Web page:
David Attenborough returns in this landmark series to his most magical place on earth exploring the Great Barrier Reef aboard the research vessel Alucia. Part 1: Builders David descends beneath the waves at night in the state-of-the-art Triton submersible, the first of its kind to visit the reef. He meets some of the tiny coral animals that built the reef and helped to turn it into an underwater wonderland. He then takes to the skies to witness the vast scale of their endeavour, a living structure that provides a home for thousands of species. Using cutting-edge technology to generate computer scans of the sea floor, David learns that the Great Barrier Reef we know today is much younger than scientists ever imagined. He meets some of the people that have lived alongside it and who have told stories of its origins for thousands of years.
Focuses on our skin, our armpits, belly buttons.We are not alone. We are home to a trillion cells that are not our own, but are very much the making of us. Both on us and inside us live bacteria, viruses, protozoans, fungi, worms, lice and mites that we carry throughout our lives. To say that we are in a minority in our own body is an understatement. Our ‘private wildlife’ keeps us healthy, sometimes makes us ill and even changes our behavior.
Documentary showcasing some of the planet's most stunning natural forces. Over the course of two years, the film crew travelled to ten countries across six continents to capture footage of some of Earth's natural wonders and wild inhabitants in locations such as Hawaii, South Africa and Patagonia. The documentary explores how wild miracles of nature, from the planet's various species to the Grand Canyon, are able to occur by examining existing relationships between the oceans, geological formations and climate systems.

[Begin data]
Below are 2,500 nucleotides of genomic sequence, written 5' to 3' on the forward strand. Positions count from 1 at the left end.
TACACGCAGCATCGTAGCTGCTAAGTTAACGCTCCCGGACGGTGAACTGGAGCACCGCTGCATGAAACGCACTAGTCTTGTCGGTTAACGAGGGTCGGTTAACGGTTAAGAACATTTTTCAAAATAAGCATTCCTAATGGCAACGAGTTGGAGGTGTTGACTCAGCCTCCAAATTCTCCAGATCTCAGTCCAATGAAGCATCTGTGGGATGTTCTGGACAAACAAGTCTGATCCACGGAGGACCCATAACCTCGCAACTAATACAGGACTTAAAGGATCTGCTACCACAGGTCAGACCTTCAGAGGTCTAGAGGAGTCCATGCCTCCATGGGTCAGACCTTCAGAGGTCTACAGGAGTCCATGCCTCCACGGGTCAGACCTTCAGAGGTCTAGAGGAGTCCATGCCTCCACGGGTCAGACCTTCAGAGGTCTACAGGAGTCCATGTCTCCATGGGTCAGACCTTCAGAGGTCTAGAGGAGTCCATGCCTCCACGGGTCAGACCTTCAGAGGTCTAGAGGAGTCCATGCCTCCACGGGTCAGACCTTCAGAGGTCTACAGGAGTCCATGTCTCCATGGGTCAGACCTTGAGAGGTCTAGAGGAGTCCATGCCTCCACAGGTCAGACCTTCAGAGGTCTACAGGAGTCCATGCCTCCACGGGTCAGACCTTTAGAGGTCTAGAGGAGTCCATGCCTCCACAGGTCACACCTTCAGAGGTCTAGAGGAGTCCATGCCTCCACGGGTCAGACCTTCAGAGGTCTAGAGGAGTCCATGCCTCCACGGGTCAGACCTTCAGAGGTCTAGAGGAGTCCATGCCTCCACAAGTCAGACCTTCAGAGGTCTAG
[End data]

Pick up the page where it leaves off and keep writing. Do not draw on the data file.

2016 • Nature
Three hundred and seventy miles off the coast of Mexico in the eastern Pacific, the waters surrounding Socorro Island are home to some of the world's largest marine life. Take a deep dive through surging currents and majestic coral reefs with whale sharks, giant manta rays, and more.
Following 161 84 views About Export Add to From the Great Pyramid at Giza to the towering skyscrapers of today, humans have engineered massive constructions for at least 5,000 years. But why? How do biology and human emotions affect our desire to build gigantic structures?